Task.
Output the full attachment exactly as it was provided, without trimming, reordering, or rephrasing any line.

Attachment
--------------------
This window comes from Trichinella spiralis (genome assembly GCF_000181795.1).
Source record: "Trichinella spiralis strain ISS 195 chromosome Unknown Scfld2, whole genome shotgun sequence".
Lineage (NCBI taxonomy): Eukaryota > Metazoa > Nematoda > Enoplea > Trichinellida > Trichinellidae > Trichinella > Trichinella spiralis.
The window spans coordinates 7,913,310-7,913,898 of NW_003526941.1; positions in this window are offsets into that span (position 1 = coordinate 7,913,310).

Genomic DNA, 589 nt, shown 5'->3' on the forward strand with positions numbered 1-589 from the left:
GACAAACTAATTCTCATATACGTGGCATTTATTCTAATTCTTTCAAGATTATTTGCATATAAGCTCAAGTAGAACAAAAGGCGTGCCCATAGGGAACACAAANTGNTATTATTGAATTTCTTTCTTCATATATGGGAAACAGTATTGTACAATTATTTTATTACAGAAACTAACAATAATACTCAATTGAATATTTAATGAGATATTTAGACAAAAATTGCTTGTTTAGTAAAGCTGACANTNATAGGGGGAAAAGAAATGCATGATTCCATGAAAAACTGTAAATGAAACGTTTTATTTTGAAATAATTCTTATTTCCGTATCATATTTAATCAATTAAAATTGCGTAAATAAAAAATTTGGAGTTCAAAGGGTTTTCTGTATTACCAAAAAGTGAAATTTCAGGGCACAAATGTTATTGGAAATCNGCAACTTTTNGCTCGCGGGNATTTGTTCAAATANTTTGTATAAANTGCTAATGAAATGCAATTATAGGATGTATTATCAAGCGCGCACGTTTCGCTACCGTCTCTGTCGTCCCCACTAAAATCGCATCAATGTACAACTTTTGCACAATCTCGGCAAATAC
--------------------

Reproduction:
This window comes from Trichinella spiralis (genome assembly GCF_000181795.1).
Source record: "Trichinella spiralis strain ISS 195 chromosome Unknown Scfld2, whole genome shotgun sequence".
Lineage (NCBI taxonomy): Eukaryota > Metazoa > Nematoda > Enoplea > Trichinellida > Trichinellidae > Trichinella > Trichinella spiralis.
The window spans coordinates 7,913,310-7,913,898 of NW_003526941.1; positions in this window are offsets into that span (position 1 = coordinate 7,913,310).

Genomic DNA, 589 nt, shown 5'->3' on the forward strand with positions numbered 1-589 from the left:
GACAAACTAATTCTCATATACGTGGCATTTATTCTAATTCTTTCAAGATTATTTGCATATAAGCTCAAGTAGAACAAAAGGCGTGCCCATAGGGAACACAAANTGNTATTATTGAATTTCTTTCTTCATATATGGGAAACAGTATTGTACAATTATTTTATTACAGAAACTAACAATAATACTCAATTGAATATTTAATGAGATATTTAGACAAAAATTGCTTGTTTAGTAAAGCTGACANTNATAGGGGGAAAAGAAATGCATGATTCCATGAAAAACTGTAAATGAAACGTTTTATTTTGAAATAATTCTTATTTCCGTATCATATTTAATCAATTAAAATTGCGTAAATAAAAAATTTGGAGTTCAAAGGGTTTTCTGTATTACCAAAAAGTGAAATTTCAGGGCACAAATGTTATTGGAAATCNGCAACTTTTNGCTCGCGGGNATTTGTTCAAATANTTTGTATAAANTGCTAATGAAATGCAATTATAGGATGTATTATCAAGCGCGCACGTTTCGCTACCGTCTCTGTCGTCCCCACTAAAATCGCATCAATGTACAACTTTTGCACAATCTCGGCAAATAC